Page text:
First appearing in the Eastern Mediterranean about 3500 BC amphorae were the container of choice for the trading nations of the Sumerians and the Phoenicians. The latter spread their use to the western Mediterranean whilst the ancient Greeks also found them useful and they started to be found in Turkey and on the shores of the Black Sea. The Romans later saw no reason to change the design and used them throughout their Empire. The Romans, being Romans, even went as far as producing a standard volume amphora that held about 39 litres of liquid. Interestingly the volume also equals one cubic foot. This gave rise to the amphora quadrantal, a standard measure of volume used throughout the Empire. The standard vessel against which others were measured was the amphora capitolina that was kept in the Temple of Jupiter on Capitoline Hill in Rome.
Since they were used for the commercial transportation of various goods, olive oil, wine, garum, salted fish, grapes, grain and a miscellany of other perishables, they provide a record of the overseas trading activities of the ancient world from around 2500 BC until their use declined in the 7th century AD.
A 1999 study looking at the Romano-British Amphora Trade from 100 BC to 43 AD meticulously records the trade between the British Isles and the Roman Empire in Gaul, the Germanic tribes further east, and the Dacians, Scythian and Sarmatian tribes around the Black Sea. The study identifies not only the wide range of goods passing back and forth in a series of patterns of amphorae depending on their age and content it also sheds light on the complicated trade treaties known to exist between the various tribes and the political differences between those tribes.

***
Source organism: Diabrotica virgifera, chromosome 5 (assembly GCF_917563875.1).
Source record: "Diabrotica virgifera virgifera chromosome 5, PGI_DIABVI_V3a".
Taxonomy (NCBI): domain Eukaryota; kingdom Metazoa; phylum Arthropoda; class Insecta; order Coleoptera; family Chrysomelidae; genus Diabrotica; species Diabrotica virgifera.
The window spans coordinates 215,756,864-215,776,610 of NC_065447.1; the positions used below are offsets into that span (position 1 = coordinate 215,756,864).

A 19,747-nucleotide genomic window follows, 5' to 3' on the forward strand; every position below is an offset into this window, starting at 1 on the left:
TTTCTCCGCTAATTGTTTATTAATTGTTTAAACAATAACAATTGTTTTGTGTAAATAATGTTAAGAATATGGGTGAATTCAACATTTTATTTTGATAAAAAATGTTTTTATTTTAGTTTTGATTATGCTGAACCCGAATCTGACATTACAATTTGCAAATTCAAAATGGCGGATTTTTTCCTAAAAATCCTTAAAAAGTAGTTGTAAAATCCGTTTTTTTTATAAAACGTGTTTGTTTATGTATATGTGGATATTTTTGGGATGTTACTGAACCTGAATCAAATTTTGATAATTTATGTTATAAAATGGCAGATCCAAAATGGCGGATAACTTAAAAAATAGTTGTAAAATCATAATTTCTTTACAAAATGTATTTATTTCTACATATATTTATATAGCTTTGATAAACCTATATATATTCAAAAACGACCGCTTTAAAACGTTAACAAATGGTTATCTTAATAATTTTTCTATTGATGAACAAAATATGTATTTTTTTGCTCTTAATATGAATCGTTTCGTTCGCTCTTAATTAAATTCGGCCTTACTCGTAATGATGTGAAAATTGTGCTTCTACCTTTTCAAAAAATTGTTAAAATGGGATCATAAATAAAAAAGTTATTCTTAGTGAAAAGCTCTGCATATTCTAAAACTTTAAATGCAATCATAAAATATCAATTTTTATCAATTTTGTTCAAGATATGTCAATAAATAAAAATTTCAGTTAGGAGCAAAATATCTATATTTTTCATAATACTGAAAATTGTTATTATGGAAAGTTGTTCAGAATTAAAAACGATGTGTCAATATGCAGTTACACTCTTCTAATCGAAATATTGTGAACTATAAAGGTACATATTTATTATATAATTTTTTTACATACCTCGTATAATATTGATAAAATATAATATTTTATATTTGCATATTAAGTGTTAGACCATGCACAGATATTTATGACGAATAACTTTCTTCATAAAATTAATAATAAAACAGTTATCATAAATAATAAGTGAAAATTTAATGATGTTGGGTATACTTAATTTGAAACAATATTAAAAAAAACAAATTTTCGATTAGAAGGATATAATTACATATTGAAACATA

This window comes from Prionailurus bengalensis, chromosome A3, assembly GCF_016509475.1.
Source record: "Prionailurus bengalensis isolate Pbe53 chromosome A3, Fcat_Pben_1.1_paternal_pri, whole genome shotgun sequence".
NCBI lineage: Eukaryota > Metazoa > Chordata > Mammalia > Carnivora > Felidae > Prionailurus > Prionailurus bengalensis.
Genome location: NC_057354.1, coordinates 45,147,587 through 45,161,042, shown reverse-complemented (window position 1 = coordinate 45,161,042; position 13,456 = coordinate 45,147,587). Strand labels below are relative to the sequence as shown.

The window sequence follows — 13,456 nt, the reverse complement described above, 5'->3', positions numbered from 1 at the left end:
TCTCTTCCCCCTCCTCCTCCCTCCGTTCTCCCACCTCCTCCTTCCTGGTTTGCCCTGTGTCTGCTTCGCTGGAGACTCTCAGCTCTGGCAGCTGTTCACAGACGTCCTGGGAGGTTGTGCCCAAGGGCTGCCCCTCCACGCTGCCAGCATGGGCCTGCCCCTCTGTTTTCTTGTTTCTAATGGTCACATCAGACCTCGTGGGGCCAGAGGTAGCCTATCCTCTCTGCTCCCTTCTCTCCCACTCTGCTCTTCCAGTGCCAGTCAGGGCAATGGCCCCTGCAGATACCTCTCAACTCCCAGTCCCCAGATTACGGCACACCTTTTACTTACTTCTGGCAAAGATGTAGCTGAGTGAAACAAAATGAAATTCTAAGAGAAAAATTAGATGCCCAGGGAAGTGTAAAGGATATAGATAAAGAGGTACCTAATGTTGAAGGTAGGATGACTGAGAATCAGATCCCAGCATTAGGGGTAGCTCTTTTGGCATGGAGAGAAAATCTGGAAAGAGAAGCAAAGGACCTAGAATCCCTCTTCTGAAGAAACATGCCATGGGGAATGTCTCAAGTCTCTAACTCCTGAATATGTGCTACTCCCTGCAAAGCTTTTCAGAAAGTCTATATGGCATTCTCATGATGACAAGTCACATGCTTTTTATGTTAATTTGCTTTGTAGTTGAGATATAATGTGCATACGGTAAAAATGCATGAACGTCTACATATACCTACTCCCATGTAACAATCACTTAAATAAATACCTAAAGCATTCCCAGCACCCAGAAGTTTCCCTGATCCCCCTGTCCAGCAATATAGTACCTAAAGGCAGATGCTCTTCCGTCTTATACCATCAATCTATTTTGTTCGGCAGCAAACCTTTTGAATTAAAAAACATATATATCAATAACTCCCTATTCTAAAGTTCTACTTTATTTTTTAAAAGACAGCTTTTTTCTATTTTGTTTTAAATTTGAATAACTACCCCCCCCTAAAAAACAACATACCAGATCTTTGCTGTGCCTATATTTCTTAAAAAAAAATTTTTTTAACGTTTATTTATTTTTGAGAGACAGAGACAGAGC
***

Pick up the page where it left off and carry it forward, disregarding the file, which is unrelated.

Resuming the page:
Closer to home, in 2006 a 1st-century Roman wreck was excavated off the coast of Alicante. It proved to be a cargo vessel carrying 1,500 amphorae of garum along with lead and copper. Examination of the cargo and its containers allowed academics to determine the ship had sailed from Cádiz and was on its way back to Italy when it sank in a storm.
In 1998 Odyssey Marine Exploration discovered a Phoenician vessel in the Western Mediterranean. They nicknamed it Melkarth after the Phoenician god. The amphorae on board allowed the wreck to be dated to the mid 5th century BC. The material and shape of the amphorae showed they originated in the eastern Mediterranean.
Originally a humble single-use vessel as common then as beer bottles are today, amphorae have since proved to be an enduring and illustrative record of history from ancient times to Mediaeval.
Interestingly the amphora may be about to re-emerge as a favoured container for storing wine. Modern winemakers in Sicily (Gabrio Bini) are using amphora to age wine to provide different finishes to their products.
Amphora or not
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Nick has lived and worked in Andalucia for over 20 years. He and his partner, Julie Evans, have travelled extensively and dug deep into the history and culture, producing authoritative articles on all aspects of the region. Nick has written four books about Andalucia and writes articles for other websites and blogs.